One of the puzzles has Flo working a beading machine for Ms. Big's dress. The beads are fed into the machine in a specific order and you need to find the right path along the pattern to lay those beads. Another puzzle has you arranging pet supply products in boxes so that everything fits together nicely, while another has you rearranging clothes on a rack so that no two of the same type or color are next to each other (e.g. pants are not next to pants and a red clothing is not next to another piece of red clothing). There are quite a few of these puzzles, and while I found them all enjoyable, there were a couple that got a little annoying before I was able to finish them off (most notably, the aerobic rhythm game). Unfortunately, only six of these games become available to play outside of Avenue Flo's Adventure Mode.

These six include Bead Machine, Clothing Display, Pet Supply Puzzle, as well as one where you have to find the right chicken (based on colors and shape) in a flock, one where you have to perform a Simon-styled sequence by clicking on the found chickens in the order that they cluck. This last unlockable activity, Dough Ball Rolling, has Flo having to guide a giant pizza dough ball around the cruise ship the wedding is taking place on. In Activity Mode (where these unlocked activities can be found), not only are more levels available than what were played in the game's story, but there is an increased pressure of time that determines your final score.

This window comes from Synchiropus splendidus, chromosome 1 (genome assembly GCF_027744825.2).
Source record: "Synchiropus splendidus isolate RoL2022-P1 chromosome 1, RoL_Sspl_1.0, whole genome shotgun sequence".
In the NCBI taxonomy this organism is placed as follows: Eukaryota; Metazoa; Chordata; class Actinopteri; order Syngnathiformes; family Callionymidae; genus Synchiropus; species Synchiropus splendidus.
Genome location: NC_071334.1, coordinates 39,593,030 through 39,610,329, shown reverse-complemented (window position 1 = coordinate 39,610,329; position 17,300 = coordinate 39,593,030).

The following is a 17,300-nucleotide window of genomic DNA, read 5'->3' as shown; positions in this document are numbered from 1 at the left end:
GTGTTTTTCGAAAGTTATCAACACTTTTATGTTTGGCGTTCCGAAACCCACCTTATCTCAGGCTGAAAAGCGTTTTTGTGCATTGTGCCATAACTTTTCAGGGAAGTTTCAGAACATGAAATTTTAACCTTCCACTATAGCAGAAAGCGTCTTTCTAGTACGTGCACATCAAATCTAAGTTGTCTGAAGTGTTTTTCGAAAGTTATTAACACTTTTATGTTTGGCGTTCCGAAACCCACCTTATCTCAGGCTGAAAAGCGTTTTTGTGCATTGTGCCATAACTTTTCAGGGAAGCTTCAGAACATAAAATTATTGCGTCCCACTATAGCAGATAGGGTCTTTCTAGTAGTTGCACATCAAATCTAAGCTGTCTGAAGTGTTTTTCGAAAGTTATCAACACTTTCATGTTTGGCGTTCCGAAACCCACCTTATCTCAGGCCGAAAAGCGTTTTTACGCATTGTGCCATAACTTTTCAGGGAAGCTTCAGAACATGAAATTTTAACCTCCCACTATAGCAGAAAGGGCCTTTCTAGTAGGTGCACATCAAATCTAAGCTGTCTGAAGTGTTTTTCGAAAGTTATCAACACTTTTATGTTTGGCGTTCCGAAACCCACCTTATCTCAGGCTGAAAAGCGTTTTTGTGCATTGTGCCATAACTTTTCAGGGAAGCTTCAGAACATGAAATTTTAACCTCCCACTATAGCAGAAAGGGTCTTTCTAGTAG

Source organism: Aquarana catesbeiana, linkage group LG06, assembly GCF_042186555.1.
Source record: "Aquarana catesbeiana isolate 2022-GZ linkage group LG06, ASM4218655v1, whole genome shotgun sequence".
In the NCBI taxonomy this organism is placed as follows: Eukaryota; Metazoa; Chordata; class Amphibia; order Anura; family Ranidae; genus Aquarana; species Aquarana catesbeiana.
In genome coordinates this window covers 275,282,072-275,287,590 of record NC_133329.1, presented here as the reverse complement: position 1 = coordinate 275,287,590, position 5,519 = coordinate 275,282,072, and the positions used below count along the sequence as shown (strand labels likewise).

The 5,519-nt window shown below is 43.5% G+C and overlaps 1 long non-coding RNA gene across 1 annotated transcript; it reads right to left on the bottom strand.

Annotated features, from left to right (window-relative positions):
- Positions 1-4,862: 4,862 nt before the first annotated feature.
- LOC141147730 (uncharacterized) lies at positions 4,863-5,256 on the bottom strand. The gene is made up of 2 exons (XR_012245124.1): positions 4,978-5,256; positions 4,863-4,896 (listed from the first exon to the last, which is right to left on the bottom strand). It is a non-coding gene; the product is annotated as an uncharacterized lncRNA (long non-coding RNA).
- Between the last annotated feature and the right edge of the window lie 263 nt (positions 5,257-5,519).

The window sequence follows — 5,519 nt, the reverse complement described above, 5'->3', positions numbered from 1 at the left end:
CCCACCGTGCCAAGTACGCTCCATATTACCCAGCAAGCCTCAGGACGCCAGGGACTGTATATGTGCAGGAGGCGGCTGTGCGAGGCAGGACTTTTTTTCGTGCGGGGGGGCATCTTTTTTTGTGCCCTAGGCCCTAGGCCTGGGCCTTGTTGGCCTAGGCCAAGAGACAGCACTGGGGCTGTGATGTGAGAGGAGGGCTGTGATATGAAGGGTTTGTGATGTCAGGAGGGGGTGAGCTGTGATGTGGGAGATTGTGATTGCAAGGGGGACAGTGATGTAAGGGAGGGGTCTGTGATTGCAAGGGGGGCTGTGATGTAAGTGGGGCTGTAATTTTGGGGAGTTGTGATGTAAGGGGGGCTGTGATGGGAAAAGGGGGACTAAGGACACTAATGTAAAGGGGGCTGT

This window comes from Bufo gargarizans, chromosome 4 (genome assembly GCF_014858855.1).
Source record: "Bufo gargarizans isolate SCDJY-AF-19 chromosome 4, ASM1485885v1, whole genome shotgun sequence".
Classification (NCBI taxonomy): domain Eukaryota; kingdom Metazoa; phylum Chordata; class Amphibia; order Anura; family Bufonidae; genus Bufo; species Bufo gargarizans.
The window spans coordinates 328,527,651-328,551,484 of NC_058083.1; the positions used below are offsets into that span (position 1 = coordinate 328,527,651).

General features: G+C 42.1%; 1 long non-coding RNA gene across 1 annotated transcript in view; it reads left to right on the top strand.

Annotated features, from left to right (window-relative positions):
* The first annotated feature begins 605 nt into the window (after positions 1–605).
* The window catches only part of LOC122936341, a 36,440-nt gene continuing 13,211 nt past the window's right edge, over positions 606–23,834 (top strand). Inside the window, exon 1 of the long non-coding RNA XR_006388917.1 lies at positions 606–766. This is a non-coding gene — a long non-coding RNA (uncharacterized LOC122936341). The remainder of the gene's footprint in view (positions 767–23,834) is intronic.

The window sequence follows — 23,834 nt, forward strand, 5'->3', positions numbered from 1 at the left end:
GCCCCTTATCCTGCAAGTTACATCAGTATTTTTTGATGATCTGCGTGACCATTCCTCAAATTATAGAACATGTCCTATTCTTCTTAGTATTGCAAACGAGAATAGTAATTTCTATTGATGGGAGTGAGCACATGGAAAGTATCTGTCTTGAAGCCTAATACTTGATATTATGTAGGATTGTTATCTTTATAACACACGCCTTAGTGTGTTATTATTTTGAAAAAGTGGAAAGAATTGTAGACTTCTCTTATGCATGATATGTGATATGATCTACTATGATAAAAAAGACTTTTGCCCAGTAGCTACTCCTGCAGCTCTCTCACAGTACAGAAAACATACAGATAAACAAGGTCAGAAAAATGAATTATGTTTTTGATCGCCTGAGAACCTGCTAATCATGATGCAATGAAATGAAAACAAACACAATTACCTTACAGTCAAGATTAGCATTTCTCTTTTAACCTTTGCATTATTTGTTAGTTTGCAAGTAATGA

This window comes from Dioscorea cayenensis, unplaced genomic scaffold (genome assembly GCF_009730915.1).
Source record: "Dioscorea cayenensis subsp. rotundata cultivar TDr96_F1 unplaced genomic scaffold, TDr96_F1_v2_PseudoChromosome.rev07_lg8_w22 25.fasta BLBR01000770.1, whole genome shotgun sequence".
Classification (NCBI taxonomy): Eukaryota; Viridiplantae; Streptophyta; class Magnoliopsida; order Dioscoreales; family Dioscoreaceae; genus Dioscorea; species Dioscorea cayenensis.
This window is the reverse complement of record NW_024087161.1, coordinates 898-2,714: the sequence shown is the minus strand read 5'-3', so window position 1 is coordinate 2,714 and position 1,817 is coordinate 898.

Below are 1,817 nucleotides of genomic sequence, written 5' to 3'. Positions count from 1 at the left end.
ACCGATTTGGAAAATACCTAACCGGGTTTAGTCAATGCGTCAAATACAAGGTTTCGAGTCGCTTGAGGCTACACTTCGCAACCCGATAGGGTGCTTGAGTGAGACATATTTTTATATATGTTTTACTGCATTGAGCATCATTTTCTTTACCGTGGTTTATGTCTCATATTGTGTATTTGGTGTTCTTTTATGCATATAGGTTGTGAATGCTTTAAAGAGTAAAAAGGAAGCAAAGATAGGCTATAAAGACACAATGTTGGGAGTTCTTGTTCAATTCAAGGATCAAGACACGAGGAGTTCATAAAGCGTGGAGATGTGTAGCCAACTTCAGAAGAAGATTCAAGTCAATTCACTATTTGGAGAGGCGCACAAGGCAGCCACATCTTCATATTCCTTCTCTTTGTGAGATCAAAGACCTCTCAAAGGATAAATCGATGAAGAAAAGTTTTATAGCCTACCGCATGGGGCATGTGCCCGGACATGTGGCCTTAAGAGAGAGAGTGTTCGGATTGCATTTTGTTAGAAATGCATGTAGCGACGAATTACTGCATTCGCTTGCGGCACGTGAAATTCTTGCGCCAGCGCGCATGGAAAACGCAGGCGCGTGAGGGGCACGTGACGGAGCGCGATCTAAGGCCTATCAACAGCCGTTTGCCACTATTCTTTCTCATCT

Avenue Flo's difficulty is dead on. The game doesn't pose any challenging puzzles that cannot be overcome by the average casual gamer who would be drawn in by Flo and her friends' presence. Instead, the more difficult activities come in the form of its frequent mini-game activities like using the bead machine or rolling the dough ball around the deck of the cruise ship. While all of these activities rely heavily on logic and fit nicely into an adventure game, they aren't so difficult as to put off anyone who might find the game interesting. Of course, more experienced gamers who break out of the casual mold will find the game less challenging, but still fun.

Game Mechanics: